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U.S. Sen. Dianne Feinstein praised Gov. Jerry Brown's revised approach on California's high-speed rail project today, but cautioned that the federal funding for the project could depend on final cost projections.

"Do I think it's doable? Yes. Do I think it's doable with all the bells and whistles? No," Feinstein told reporters after addressing local business and government leaders at the Citizen Hotel in downtown Sacramento. "That's a decision that has to be made."

The revised high-speed rail plan unveiled by the Brown administration late last month relies heavily on federal dollars, counting on $41.9 billion of the projected $68 billion needed for the project coming from the federal government. Feinstein noted that cost has been greatly reduced -- a cut of roughly $30 billion from an earlier business plan -- and that voters already approved nearly $10 billion in bonds to build a bullet train.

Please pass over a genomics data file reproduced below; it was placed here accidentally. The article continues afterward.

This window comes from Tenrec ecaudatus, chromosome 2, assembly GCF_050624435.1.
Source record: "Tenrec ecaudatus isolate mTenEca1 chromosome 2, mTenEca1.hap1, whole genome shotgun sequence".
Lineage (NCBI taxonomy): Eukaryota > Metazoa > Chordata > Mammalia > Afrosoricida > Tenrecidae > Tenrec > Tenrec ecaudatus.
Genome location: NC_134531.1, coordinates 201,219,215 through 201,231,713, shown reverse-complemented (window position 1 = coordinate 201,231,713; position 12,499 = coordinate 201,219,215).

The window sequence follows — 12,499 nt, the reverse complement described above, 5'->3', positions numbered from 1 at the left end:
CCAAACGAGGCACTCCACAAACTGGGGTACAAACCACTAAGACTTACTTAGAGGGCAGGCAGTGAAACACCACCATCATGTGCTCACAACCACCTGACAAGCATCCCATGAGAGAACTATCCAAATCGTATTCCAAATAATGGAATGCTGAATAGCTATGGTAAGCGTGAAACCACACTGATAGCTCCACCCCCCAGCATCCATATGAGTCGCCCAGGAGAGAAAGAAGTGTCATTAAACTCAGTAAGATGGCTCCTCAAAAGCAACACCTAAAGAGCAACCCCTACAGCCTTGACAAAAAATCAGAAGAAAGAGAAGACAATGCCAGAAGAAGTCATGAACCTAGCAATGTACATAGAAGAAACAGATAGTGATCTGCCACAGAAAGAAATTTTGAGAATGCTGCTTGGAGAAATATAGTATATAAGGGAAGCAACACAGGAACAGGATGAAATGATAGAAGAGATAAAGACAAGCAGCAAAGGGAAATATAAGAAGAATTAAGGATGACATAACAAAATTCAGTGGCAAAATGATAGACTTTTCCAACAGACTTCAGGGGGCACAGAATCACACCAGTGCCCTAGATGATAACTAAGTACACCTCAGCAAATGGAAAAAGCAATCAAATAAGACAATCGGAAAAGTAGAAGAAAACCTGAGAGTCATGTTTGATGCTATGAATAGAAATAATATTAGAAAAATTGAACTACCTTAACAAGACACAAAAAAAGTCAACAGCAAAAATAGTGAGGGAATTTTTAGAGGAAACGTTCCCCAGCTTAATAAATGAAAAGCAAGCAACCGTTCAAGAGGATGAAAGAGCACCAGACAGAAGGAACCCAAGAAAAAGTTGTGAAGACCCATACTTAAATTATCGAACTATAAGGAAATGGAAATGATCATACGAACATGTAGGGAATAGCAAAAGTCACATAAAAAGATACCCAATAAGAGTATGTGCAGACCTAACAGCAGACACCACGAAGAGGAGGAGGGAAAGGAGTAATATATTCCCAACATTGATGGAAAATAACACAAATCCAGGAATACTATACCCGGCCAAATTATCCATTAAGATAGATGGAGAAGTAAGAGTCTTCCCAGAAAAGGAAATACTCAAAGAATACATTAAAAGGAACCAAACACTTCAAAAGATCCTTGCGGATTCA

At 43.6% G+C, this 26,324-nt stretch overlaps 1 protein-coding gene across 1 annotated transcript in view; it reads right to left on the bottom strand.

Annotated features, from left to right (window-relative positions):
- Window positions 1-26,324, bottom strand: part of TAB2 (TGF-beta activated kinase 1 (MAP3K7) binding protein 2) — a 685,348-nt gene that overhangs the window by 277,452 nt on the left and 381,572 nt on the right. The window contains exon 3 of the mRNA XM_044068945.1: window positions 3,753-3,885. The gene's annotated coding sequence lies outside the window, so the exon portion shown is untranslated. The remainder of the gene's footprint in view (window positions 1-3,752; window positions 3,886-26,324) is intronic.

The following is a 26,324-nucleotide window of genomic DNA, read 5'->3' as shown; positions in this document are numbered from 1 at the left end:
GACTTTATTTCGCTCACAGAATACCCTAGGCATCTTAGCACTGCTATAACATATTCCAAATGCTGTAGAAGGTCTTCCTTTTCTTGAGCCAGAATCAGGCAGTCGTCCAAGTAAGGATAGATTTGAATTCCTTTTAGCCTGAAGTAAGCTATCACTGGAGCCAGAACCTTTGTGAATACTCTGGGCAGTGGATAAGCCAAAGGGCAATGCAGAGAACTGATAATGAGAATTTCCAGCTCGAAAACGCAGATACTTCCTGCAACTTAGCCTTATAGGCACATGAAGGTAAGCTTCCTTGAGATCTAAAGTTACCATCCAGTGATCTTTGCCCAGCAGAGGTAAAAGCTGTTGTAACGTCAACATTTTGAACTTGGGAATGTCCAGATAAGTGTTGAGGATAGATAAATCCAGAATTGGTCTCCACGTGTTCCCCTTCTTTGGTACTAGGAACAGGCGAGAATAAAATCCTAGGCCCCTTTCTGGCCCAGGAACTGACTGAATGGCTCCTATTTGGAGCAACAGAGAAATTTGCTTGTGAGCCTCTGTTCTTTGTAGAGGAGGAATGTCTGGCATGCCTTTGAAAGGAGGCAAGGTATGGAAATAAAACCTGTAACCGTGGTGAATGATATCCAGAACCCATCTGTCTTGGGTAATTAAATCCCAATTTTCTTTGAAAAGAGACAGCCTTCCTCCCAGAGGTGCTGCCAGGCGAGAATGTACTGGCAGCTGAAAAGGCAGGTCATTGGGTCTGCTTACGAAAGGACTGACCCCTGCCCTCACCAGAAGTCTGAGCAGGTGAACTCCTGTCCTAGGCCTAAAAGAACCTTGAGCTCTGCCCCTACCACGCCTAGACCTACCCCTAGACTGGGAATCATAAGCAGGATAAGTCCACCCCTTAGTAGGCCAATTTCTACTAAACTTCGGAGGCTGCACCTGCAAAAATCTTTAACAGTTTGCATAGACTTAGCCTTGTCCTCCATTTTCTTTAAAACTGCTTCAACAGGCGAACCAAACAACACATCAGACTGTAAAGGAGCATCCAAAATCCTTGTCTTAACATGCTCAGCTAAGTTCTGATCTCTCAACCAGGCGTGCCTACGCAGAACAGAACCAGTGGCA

Feinstein said Brown has "done the right thing" by focusing on a building a high-speed rail line down the center of the state that would then connect to high-population centers such as Los Angeles and San Francisco. That so-called "blended approach" would rely on some existing infrastructure in urban areas.

"You're really not going to bring, in my view, those high-speed trains into either population area," she said.


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